The Macy’s Fourth of July fireworks display has been a New York tradition since the bi-centennial in 1976 but only relocated across town in 2009. The grumbling in Brooklyn and Manhattan’s east side continues still – The Brooklyn Eagle headline (April 3 ) read:
“Macy’s Sparks Resentment in Brooklyn with Fireworks Snub”
State Senator Daniel Squadron (D-Brooklyn) complained, “…Millions of New Yorkers who live in Brooklyn, Queens, and the East Side of Manhattan are kept out of the party, while we send visitors and business to New Jersey.” The previous site was at the base of the East River in the Upper NY Bay providing prime viewing to the three NY boroughs. The new venue consists of four barges in the Hudson River stretching from 18th St. to 48th St. supposedly to commemorate Henry Hudson’s maiden voyage up the river that bears his name. That’s quite a large viewing area that easily accommodates millions of fireworks fans in New York and New Jersey alike.
Therein lies the rub. They are, after all our fireworks and why should we give them away for free – bad enough they stole two NY football teams and a basketball franchise (happy to say the Nets are returning to NY soil next fall in the form of the Brooklyn Nets). In response to Sen. Squadron’s complaints, Macy’s has hired a team of laser scientists who are working on techniques to block the view from the Jersey side but if that proves unfeasible they have also made it clear that the move was not permanent. Macy’s spokesperson, Orlando Veras indicated,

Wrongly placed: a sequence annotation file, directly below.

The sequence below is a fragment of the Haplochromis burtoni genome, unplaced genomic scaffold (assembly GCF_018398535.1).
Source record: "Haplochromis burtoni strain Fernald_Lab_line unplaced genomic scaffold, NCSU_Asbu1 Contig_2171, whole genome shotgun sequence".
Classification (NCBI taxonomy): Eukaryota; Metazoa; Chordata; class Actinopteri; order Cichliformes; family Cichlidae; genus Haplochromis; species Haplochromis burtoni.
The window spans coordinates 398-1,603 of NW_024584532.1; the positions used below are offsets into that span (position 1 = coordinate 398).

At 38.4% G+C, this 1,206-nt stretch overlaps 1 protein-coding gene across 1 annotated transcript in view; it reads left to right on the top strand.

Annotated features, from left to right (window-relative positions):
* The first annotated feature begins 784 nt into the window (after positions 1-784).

“While the show will be on the Hudson River this year, Macy’s Fireworks will continue to take place in and around all of New York City’s waterways, and will not be a permanent fixture in any one location.”
While sympathetic to the plight of our Brooklyn friends and relatives, our new apartment in the West Village is just a block from the Hudson River and we decided to stroll over and take advantage of our made-to-order viewing location. After another delicious dinner at The Bakehouse (Horatio and West St.) we walked across the street at 8:30, easily found a spot to sit among the crowd of all ages and waited for the show to begin. And finally about an hour later it was show time. Each of the four barges set off an independent but coordinated display that was set to a musical score available for streaming on a mobile device – we chose to watch the silent movie version.
The technical detail was very good, a nice mix and use of color and some new fancy shapes (e.g., hearts and rings of Saturn). But rather than use the full canvas and fill it with complementary interactive motion, all four barges were programmed with the same pyrotechnics in near perfect temporal and spatial symmetry. It looked like we were watching a Busby Berkeley synchronized fireworks display – only less inventive (speaking of which… did anyone see the incredibly talented and entertaining Russian synchronized swimmers at the London Olympics?). The result was a bit of a disappointment especially when compared with videos of the fireworks performance in 2010 in which each of the four barges seemed to play off of each other’s visual riffs like a fine jazz quartet.
And who asked them to Supersize the performance anyway? Did they check with Mayor Bloomberg to make sure it was not deleterious to our health? The show lasted nearly 45 minutes and after a while various segments appeared familiar as if they were looping scenes to extend the action. In keeping with the blues lyric “it’s not the meat, it’s the motion,” a well-orchestrated 20 – 30 minute fireworks display seems about right… enough time to start off modestly and slowly build to the grand finale while keeping your attention glued to the sky rather than checking your watch. There were at least three occasions that people mistook the display for the finale, which when it finally did arrive, was less than orgasmic.